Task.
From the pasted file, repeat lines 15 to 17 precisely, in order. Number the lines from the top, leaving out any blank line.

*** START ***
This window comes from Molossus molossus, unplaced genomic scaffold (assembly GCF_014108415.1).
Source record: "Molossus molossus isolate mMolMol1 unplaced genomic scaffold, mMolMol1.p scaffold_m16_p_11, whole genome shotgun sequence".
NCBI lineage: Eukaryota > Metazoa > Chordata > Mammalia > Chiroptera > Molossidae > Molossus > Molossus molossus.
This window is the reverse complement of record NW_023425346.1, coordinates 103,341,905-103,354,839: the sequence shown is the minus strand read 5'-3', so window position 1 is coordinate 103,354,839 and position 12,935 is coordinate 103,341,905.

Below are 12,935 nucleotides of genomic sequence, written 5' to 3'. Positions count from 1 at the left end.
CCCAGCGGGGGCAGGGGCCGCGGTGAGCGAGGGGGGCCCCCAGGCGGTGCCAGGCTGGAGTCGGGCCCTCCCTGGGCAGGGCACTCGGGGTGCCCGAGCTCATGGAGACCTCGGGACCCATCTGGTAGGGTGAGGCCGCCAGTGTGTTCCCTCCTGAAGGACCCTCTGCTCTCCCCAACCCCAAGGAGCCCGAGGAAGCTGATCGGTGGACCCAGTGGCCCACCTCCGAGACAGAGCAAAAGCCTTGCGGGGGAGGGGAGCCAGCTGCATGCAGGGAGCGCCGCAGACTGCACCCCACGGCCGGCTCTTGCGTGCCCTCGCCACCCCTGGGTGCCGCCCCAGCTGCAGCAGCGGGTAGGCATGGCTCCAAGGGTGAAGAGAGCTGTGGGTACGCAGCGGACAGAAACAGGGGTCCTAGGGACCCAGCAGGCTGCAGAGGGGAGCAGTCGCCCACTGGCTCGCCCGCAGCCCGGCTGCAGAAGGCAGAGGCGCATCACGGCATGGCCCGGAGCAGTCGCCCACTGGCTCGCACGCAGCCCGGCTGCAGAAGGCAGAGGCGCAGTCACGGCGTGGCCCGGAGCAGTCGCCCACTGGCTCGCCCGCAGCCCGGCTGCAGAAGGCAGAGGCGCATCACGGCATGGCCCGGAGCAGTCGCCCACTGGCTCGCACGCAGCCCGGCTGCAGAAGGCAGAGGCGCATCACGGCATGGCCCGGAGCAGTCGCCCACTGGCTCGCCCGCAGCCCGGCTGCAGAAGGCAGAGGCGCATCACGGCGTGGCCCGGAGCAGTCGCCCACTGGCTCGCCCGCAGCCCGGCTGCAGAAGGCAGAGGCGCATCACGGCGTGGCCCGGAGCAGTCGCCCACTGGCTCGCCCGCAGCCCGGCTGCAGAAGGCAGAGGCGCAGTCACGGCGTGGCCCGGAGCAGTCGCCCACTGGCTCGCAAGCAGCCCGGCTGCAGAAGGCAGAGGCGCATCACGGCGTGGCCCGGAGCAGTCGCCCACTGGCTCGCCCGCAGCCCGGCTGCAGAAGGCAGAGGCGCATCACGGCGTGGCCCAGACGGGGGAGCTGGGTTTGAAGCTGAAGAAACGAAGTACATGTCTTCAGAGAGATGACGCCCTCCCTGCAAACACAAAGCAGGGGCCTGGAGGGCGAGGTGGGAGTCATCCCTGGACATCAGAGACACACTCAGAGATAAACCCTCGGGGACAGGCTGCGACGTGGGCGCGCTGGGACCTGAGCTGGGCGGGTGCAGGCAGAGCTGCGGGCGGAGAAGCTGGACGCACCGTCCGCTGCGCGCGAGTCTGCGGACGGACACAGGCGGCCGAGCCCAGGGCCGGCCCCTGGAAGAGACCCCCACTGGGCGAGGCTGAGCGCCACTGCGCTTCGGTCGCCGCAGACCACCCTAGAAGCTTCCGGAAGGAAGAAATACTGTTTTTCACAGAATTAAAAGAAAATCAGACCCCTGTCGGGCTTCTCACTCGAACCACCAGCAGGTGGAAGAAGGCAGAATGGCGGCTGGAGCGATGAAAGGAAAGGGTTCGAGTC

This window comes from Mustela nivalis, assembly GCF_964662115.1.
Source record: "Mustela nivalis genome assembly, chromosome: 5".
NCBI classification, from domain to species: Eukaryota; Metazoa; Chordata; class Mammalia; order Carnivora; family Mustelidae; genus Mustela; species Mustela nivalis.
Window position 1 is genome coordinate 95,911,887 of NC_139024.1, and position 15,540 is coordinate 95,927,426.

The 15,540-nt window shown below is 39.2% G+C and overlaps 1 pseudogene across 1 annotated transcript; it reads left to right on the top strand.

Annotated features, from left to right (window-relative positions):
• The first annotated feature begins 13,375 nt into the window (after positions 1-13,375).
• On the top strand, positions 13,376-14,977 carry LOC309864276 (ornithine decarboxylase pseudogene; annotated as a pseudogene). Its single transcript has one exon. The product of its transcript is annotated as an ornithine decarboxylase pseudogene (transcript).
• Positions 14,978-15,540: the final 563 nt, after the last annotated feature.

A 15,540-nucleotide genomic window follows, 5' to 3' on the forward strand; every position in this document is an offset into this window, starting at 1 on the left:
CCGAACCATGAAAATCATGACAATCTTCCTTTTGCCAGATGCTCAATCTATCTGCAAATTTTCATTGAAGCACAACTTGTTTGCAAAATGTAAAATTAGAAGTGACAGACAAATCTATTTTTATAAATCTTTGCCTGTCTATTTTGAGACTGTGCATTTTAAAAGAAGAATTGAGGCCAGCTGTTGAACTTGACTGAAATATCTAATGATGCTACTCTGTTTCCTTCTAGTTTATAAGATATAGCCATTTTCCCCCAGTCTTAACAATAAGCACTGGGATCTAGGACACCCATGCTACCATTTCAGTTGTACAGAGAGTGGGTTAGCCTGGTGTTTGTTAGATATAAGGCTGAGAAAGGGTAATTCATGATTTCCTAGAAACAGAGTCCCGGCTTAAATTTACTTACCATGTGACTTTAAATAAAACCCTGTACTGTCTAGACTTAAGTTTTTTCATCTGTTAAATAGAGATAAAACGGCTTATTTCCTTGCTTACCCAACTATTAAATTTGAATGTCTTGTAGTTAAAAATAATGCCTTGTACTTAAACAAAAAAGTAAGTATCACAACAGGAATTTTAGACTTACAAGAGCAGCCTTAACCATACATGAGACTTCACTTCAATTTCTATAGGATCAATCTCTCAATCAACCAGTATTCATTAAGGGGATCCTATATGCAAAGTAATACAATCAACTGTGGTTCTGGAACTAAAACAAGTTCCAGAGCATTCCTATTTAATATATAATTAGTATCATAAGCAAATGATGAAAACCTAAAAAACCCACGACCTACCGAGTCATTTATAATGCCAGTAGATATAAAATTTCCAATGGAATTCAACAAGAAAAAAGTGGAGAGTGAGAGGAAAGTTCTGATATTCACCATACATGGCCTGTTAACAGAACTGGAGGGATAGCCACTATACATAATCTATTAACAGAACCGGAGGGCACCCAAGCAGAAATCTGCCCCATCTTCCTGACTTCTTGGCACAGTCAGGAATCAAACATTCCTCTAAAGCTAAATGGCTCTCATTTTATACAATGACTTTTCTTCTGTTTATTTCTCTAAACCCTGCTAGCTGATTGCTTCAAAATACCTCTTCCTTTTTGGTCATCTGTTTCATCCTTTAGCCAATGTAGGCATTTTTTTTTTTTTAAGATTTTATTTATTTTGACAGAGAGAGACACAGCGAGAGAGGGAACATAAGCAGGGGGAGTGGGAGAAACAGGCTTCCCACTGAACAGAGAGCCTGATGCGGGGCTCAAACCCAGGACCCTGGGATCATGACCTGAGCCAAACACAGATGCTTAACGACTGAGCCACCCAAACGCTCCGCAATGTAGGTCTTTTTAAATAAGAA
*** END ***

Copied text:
• Positions 14,978-15,540: the final 563 nt, after the last annotated feature.

A 15,540-nucleotide genomic window follows, 5' to 3' on the forward strand; every position in this document is an offset into this window, starting at 1 on the left:
CCGAACCATGAAAATCATGACAATCTTCCTTTTGCCAGATGCTCAATCTATCTGCAAATTTTCATTGAAGCACAACTTGTTTGCAAAATGTAAAATTAGAAGTGACAGACAAATCTATTTTTATAAATCTTTGCCTGTCTATTTTGAGACTGTGCATTTTAAAAGAAGAATTGAGGCCAGCTGTTGAACTTGACTGAAATATCTAATGATGCTACTCTGTTTCCTTCTAGTTTATAAGATATAGCCATTTTCCCCCAGTCTTAACAATAAGCACTGGGATCTAGGACACCCATGCTACCATTTCAGTTGTACAGAGAGTGGGTTAGCCTGGTGTTTGTTAGATATAAGGCTGAGAAAGGGTAATTCATGATTTCCTAGAAACAGAGTCCCGGCTTAAATTTACTTACCATGTGACTTTAAATAAAACCCTGTACTGTCTAGACTTAAGTTTTTTCATCTGTTAAATAGAGATAAAACGGCTTATTTCCTTGCTTACCCAACTATTAAATTTGAATGTCTTGTAGTTAAAAATAATGCCTTGTACTTAAACAAAAAAGTAAGTATCACAACAGGAATTTTAGACTTACAAGAGCAGCCTTAACCATACATGAGACTTCACTTCAATTTCTATAGGATCAATCTCTCAATCAACCAGTATTCATTAAGGGGATCCTATATGCAAAGTAATACAATCAACTGTGGTTCTGGAACTAAAACAAGTTCCAGAGCATTCCTATTTAATATATAATTAGTATCATAAGCAAATGATGAAAACCTAAAAAACCCACGACCTACCGAGTCATTTATAATGCCAGTAGATATAAAATTTCCAATGGAATTCAACAAGAAAAAAGTGGAGAGTGAGAGGAAAGTTCTGATATTCACCATACATGGCCTGTTAACAGAACTGGAGGGATAGCCACTATACATAATCTATTAACAGAACCGGAGGGCACCCAAGCAGAAATCTGCCCCATCTTCCTGACTTCTTGGCACAGTCAGGAATCAAACATTCCTCTAAAGCTAAATGGCTCTCATTTTATACAATGACTTTTCTTCTGTTTATTTCTCTAAACCCTGCTAGCTGATTGCTTCAAAATACCTCTTCCTTTTTGGTCATCTGTTTCATCCTTTAGCCAATGTAGGCATTTTTTTTTTTTTAAGATTTTATTTATTTTGACAGAGAGAGACACAGCGAGAGAGGGAACATAAGCAGGGGGAGTGGGAGAAACAGGCTTCCCACTGAACAGAGAGCCTGATGCGGGGCTCAAACCCAGGACCCTGGGATCATGACCTGAGCCAAACACAGATGCTTAACGACTGAGCCACCCAAACGCTCCGCAATGTAGGTCTTTTTAAATAAGAA